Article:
Structure and activities of beta toxin: a virulence factor of Staphylococcus aureus

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Structure and activities of beta toxin: a virulence factor of Staphylococcus aureus

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Beta toxin is a neutral sphingomyelinase secreted by certain strains of Staphylococcus aureus. This virulence factor lyses erythrocytes in order to evade the host immune system as well as to scavenge nutrients. The structure of beta toxin was determined at 2.4 Å resolution using crystals that were merohedrally twinned. This structure is similar to that of the endonuclease HAP1, Escherichia coli endonuclease III, bovine pancreatic DNase I, and the endonuclease domain of TRAS1 from Bombyx mori. Our biological assays demonstrated for the first time that beta toxin kills proliferating human lymphocytes. Structure-directed active site mutations show the biological activities of hemolysis and lymphotoxicity are due to the sphingomyelinase activity of the enzyme. The structures of all bacterial neutral sphingomyelinases solved to date reveal a solvent exposed hydrophobic beta hairpin. We examined the role of this beta hairpin in beta toxin virulence. Altering the length but not the content of the beta hairpin attenuates the biological activities associated with beta toxin. The beta hairpin is an important stabilizing structure. X-ray crystallographic analysis of beta hairpin mutants revealed very minimal structural changes. We show for the first time diacylglycerol bound in the beta toxin truncation (275-280) structure near the beta hairpin region. We also show at 1.75 Å resolution Mg2+ and phosphate bound to the F277A P289A structure. Neutral sphingomyelinases belong to the DNase I super-family of proteins (CATH class 3.60). Beta toxin shares the overall fold of DNase I with an RMSD value 3.3 Å over 220 Cαs. Beta toxin does not function as a DNase and instead precipitates nucleic acid. DNA causes beta toxin to non-specifically cross-link to other proteins. Extracellular DNA is a major structural component of the S. aureus biofilm matrix. Here we demonstrate that beta toxin has a profound effect on forming the matrix on which biofilms grow through the nucleic acid-dependent formation of cross-linked beta toxin monomers as well as other proteins. These links, plus the ability to bind eDNA, enables formation of the underlying nucleoprotein matrix essential to establish a biofilm. The goal of this thesis project is to understand the structural foundations for the role of the virulence factor beta toxin in order to understand the biological mechanism that allows S. aureus to successfully invade, colonize, and attack a host.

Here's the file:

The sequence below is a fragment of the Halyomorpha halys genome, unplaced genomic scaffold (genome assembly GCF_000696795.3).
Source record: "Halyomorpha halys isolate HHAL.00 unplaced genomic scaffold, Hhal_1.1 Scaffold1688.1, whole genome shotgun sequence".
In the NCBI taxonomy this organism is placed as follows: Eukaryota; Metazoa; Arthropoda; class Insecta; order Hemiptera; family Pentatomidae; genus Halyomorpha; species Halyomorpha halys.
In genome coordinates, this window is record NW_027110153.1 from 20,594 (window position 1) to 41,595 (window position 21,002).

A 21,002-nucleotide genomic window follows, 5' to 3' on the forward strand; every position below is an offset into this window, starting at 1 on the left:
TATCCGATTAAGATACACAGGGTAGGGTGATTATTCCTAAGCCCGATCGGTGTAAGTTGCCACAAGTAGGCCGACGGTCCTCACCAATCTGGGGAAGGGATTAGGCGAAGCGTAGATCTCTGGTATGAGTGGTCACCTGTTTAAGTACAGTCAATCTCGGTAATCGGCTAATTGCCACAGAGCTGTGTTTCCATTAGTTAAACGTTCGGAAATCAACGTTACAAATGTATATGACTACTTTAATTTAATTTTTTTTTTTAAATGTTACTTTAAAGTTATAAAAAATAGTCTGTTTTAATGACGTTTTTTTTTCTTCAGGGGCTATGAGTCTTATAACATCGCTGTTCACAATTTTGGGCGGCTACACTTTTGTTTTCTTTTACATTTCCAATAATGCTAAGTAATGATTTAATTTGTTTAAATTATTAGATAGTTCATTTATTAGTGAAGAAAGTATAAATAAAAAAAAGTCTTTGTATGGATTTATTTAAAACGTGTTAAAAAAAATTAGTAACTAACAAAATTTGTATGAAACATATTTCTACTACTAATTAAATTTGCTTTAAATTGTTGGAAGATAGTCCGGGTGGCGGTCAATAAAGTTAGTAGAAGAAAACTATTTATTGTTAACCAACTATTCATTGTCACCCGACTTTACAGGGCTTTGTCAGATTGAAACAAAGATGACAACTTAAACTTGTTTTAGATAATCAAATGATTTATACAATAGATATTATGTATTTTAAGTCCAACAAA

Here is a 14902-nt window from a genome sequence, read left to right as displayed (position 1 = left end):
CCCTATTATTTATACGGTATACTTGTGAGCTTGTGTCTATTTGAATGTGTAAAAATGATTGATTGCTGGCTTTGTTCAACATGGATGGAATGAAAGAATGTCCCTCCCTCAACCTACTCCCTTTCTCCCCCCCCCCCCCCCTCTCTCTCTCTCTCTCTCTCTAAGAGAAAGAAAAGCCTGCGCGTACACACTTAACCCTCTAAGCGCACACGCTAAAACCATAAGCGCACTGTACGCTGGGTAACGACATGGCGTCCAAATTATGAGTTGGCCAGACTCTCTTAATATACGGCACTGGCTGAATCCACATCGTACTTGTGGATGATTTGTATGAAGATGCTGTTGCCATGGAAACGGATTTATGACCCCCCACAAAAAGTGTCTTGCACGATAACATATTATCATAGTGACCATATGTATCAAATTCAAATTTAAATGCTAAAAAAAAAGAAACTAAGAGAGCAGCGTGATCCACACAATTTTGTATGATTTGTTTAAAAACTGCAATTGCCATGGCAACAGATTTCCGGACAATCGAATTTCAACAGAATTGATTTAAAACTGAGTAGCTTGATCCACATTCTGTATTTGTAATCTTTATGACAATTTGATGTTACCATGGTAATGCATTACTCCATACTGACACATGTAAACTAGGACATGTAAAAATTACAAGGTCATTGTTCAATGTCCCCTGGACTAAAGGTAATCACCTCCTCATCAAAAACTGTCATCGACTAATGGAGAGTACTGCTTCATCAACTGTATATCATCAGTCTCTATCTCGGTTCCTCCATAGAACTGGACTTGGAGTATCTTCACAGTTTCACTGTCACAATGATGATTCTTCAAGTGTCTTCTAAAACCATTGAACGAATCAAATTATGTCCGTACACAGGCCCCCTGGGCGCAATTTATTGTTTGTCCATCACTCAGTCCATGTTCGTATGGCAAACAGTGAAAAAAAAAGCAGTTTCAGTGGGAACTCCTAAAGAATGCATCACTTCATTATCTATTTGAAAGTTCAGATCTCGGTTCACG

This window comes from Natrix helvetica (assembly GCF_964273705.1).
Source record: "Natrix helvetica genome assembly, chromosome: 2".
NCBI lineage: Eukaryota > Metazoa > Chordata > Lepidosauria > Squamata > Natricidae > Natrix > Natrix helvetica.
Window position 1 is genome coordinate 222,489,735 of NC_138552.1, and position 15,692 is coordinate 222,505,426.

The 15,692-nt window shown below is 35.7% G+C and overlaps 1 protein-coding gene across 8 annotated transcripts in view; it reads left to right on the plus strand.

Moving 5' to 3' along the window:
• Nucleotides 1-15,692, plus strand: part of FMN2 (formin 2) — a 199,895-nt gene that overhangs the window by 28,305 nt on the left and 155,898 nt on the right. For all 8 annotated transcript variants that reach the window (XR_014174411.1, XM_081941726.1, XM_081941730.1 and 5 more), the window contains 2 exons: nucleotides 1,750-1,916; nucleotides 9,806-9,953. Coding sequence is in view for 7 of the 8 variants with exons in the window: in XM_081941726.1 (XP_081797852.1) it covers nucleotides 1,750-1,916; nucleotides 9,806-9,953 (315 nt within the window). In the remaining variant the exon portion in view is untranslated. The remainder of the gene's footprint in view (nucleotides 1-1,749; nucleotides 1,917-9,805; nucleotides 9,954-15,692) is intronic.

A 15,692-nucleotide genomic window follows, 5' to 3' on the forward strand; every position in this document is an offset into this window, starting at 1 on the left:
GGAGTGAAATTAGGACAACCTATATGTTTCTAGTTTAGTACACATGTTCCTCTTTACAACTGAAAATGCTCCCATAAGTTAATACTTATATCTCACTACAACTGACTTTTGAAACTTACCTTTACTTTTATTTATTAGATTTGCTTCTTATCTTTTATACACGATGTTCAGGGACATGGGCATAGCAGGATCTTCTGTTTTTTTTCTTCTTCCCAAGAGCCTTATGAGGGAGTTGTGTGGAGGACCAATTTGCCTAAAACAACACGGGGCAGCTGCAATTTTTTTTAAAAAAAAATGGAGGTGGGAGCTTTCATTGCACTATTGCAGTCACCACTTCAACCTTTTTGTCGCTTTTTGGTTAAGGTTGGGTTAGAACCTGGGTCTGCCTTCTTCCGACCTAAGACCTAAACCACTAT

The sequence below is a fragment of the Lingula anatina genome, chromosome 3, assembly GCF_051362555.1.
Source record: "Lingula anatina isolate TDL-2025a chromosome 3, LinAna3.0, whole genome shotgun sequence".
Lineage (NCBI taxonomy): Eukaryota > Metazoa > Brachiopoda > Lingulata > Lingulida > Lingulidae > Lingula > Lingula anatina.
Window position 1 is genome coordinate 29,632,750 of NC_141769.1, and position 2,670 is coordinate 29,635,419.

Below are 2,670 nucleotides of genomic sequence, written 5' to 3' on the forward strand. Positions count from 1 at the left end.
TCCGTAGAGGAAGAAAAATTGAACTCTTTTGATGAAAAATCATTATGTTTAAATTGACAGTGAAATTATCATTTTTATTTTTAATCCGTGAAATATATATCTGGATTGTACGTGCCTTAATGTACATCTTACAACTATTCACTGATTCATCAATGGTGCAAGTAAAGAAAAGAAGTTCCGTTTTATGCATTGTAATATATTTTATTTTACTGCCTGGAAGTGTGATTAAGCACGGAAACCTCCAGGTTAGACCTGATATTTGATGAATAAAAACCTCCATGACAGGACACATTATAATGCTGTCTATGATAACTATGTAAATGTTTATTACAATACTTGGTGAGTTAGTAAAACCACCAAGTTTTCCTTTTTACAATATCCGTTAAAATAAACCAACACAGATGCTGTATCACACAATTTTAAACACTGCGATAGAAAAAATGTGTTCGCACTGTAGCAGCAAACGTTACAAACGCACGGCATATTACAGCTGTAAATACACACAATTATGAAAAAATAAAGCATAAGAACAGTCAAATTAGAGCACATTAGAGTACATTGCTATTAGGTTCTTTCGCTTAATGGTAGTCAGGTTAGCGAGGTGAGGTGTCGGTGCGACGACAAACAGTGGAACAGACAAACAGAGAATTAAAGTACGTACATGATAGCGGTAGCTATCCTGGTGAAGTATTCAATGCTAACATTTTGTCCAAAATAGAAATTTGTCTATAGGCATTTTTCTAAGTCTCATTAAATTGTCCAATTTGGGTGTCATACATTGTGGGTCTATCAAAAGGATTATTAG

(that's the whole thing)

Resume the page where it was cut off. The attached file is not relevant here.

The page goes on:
University of Minnesota Ph.D. dissertation. June 2009. Major: Biochemistry, Molecular Bio, and Biophysics. Advisor: Douglas Ohlendorf. 1 computer file (PDF); x, 116 pages.

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Huseby, Medora Jean. (2009). Structure and activities of beta toxin: a virulence factor of Staphylococcus aureus. Retrieved from the University Digital Conservancy,

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